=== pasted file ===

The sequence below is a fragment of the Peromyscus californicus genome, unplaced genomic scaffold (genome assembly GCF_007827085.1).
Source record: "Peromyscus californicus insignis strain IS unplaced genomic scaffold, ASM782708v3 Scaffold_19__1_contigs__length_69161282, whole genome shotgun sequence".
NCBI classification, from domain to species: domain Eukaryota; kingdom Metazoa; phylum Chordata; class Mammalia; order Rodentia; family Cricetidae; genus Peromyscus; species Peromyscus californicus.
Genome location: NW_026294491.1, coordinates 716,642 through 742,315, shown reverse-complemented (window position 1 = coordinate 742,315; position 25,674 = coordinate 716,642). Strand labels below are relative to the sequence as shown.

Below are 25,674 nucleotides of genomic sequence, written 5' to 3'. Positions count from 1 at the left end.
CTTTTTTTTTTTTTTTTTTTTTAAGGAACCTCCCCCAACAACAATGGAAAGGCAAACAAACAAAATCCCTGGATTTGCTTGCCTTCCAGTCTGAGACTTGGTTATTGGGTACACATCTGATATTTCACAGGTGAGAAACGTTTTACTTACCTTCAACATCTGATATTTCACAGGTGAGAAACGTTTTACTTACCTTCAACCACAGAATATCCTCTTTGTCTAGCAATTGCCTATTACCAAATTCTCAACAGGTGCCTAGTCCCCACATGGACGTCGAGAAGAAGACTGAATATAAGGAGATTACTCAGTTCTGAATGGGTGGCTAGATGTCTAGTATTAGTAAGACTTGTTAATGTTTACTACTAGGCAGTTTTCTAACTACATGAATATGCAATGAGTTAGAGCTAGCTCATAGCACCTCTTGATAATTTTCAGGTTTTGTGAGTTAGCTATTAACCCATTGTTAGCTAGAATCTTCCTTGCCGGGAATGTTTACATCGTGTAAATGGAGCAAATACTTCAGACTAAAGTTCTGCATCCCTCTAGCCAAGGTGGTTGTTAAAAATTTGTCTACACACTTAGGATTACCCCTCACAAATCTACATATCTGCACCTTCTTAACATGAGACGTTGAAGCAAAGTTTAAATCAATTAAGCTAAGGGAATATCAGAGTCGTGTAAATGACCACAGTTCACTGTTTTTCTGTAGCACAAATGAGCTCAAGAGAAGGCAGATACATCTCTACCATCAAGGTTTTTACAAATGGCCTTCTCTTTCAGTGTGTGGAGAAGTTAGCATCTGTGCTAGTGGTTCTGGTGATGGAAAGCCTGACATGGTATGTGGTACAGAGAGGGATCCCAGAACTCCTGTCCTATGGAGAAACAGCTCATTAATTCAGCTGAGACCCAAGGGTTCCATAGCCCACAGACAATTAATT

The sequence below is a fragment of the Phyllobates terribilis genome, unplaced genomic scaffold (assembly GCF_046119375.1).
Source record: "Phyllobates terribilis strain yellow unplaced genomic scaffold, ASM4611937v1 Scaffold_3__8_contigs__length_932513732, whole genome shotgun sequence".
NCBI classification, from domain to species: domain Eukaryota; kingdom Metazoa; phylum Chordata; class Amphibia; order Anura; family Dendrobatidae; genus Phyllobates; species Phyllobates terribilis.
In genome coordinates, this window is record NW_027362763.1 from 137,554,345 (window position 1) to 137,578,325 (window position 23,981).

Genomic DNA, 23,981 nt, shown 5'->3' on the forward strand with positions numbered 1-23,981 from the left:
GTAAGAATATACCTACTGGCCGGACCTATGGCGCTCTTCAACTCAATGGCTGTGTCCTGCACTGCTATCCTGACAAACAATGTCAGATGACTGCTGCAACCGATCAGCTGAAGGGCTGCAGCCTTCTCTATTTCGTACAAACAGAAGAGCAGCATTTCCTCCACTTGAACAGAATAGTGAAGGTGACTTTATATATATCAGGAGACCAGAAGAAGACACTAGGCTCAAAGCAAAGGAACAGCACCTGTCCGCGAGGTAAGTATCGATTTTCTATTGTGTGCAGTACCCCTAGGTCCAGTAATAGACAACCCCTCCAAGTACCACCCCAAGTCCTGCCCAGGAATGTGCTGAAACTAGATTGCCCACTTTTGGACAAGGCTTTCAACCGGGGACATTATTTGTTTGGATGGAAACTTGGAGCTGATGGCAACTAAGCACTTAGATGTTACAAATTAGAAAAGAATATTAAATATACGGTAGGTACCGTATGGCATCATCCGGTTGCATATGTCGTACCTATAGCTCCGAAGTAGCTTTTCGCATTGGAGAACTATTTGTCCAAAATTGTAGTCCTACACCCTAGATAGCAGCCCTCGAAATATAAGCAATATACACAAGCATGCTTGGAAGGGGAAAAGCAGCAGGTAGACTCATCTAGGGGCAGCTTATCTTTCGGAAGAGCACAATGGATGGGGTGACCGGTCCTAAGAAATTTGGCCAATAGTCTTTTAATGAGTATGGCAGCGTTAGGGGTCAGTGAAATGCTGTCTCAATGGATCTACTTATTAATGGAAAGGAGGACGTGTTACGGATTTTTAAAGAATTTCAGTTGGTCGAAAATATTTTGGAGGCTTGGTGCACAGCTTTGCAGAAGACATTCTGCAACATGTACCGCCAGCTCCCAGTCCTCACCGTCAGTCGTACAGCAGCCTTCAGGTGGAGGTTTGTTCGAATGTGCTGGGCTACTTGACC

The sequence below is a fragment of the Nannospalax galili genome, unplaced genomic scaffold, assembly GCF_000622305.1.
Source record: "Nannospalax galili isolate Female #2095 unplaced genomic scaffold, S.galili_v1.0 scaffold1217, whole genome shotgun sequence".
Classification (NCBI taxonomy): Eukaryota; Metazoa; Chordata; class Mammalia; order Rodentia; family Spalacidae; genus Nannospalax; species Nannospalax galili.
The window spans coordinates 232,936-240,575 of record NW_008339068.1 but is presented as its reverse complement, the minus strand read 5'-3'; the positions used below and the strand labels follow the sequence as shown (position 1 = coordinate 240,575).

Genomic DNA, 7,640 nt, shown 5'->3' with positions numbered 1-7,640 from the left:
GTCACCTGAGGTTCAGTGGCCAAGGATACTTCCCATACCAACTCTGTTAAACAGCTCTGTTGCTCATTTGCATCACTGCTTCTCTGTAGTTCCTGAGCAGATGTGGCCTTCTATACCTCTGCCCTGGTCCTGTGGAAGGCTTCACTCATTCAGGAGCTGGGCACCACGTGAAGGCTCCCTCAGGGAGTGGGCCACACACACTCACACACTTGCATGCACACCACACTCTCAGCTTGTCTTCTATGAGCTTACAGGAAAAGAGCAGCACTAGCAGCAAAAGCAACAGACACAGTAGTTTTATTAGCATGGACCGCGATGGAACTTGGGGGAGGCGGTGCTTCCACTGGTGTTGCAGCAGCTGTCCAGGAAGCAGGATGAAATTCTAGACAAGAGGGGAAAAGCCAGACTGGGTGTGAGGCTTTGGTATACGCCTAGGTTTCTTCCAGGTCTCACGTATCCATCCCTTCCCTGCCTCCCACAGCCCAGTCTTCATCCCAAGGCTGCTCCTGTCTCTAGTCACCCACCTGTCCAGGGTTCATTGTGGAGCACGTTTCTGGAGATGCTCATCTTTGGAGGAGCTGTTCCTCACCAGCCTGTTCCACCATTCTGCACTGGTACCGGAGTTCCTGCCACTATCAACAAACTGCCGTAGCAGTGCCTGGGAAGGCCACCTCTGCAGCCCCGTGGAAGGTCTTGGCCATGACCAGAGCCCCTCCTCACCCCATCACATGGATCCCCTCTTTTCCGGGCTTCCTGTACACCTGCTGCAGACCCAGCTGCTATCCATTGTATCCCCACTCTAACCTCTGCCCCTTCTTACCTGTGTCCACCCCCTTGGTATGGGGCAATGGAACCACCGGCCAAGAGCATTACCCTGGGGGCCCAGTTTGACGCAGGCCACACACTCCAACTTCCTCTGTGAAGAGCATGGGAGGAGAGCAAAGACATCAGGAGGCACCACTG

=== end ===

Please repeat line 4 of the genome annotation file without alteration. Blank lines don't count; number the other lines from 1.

Genome location: NW_026294491.1, coordinates 716,642 through 742,315, shown reverse-complemented (window position 1 = coordinate 742,315; position 25,674 = coordinate 716,642). Strand labels below are relative to the sequence as shown.